Session Descriptions

Wednesday Pre-Conference for all educators,  1:00 – 4:30 PM: Jennifer Serravallo:  “Complete Comprehension”

“Comprehending what you’ve read is the goal of reading,” Allington and Gabriel have written, and yet comprehension assessment and instruction can be one of the most challenging things for teachers to feel comfortable and confident with (2012). With a focus on goals, skills, and strategies, Jen will help participants understand how knowing some hallmarks of leveled texts can help them norm expectations for student written and verbal responses to fiction and nonfiction texts. She will talk about the role of knowing students completely and deeply in order to support their comprehension and match them to texts they’ll love and understand. Jen will then show how knowing about texts and readers can help teachers to support student growth using a variety of teaching structures, including conferences and small groups.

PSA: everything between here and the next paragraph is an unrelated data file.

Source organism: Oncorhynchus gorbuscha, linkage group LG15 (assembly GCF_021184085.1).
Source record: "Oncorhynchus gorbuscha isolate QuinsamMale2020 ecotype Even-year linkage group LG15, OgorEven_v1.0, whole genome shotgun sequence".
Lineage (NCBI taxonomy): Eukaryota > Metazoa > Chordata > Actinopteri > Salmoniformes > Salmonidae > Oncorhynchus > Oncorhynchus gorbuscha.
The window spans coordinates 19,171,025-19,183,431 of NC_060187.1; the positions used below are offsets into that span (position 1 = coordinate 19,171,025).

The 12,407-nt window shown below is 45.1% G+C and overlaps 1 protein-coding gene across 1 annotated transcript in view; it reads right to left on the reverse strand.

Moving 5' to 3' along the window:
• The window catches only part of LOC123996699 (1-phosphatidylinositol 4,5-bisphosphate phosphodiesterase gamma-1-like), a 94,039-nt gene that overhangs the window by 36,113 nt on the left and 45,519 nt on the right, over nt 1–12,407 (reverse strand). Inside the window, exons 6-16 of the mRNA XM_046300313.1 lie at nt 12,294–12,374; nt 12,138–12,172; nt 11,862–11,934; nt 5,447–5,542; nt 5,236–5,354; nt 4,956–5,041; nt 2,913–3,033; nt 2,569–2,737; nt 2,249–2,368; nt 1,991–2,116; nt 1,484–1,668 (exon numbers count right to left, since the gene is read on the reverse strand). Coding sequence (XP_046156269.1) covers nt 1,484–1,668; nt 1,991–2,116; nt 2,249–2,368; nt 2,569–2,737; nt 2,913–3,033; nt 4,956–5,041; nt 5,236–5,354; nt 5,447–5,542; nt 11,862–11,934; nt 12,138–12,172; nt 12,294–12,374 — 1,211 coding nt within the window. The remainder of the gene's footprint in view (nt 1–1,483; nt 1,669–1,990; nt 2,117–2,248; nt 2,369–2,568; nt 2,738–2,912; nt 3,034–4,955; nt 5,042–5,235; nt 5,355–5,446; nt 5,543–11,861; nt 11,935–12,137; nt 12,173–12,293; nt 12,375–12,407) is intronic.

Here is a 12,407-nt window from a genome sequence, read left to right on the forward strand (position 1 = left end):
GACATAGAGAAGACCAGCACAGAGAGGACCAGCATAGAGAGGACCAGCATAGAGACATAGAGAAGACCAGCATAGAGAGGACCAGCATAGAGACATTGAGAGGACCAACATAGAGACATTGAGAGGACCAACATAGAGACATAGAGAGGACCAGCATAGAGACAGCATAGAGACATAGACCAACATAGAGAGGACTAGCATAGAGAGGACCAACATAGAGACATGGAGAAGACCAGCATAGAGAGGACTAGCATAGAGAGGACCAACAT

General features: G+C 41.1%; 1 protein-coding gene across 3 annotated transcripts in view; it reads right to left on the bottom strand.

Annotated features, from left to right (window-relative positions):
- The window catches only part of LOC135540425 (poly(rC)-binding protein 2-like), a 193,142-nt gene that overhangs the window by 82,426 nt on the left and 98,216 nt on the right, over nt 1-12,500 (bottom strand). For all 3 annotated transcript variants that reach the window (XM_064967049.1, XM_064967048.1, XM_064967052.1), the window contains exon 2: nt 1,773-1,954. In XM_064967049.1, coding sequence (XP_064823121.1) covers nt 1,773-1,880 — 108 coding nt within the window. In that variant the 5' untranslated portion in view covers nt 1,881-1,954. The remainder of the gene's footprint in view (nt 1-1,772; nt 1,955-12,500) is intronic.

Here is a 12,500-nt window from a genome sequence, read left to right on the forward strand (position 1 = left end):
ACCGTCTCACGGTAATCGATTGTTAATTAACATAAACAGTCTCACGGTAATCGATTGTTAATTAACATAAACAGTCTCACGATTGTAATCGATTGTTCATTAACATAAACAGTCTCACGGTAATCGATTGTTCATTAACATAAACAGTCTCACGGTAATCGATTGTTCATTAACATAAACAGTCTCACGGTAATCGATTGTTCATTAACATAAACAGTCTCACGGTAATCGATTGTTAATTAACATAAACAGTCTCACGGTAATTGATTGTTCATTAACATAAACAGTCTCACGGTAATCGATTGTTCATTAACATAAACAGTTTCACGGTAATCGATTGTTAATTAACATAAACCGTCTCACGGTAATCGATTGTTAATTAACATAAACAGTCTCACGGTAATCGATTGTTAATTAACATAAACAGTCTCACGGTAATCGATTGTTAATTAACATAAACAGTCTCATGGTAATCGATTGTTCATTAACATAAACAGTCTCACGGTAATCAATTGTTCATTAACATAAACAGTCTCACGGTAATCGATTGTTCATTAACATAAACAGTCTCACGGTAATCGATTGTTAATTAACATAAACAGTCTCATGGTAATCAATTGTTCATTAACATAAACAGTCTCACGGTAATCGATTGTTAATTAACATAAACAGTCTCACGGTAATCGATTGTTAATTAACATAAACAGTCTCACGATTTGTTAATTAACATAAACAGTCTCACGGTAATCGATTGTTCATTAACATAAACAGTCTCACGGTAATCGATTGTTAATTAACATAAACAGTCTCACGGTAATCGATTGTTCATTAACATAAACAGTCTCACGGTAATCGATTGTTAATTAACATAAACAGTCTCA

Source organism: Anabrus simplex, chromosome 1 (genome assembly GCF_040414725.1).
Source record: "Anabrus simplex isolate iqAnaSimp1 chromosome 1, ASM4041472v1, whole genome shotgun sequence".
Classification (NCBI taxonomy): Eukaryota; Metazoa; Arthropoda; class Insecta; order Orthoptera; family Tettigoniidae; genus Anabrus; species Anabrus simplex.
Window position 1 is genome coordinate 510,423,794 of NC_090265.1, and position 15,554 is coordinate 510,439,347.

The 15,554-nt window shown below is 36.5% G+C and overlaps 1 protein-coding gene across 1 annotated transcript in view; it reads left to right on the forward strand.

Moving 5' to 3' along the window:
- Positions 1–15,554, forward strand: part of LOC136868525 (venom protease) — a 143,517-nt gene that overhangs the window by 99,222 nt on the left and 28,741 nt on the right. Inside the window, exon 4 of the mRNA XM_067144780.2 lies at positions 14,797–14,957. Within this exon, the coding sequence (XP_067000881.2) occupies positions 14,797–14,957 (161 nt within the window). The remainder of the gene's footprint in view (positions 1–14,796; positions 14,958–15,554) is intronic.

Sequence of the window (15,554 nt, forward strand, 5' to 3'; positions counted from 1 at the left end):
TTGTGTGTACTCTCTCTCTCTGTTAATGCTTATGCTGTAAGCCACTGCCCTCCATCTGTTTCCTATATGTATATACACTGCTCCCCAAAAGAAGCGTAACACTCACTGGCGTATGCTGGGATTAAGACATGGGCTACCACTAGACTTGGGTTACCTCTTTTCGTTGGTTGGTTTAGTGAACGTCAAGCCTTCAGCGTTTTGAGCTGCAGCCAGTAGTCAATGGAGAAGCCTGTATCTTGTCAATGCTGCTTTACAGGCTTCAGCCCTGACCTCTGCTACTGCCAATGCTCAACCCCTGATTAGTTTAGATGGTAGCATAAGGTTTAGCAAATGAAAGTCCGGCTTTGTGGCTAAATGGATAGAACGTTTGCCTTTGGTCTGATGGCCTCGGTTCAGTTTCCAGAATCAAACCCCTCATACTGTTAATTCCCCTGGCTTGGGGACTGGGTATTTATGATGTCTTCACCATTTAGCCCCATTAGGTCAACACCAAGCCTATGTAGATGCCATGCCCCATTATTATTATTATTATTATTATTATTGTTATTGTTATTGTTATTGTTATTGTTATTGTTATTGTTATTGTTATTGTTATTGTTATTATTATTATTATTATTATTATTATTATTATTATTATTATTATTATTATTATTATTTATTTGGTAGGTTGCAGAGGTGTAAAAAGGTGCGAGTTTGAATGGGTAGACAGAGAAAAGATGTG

8:30 – 9:45 AM  Keynote:  CC Bates “Top Ten Ways to Catch Readers and Writers”

As teachers, we must not only catch readers and writers from falling, but actually set them on a path to success.  Join C.C. as she counts down the top ten ways to support early literacy learners.

Session #1

10:15 – 11:45 AM

Jamie Lipp (Reading Recovery)  “From Isolation to Integration:  Word Work Across the Lesson”

Do you sometimes feel like the word work component of your lesson feels less connected than it should?  Let’s work together to responsively plan for word work opportunities across the lesson, not just at the board.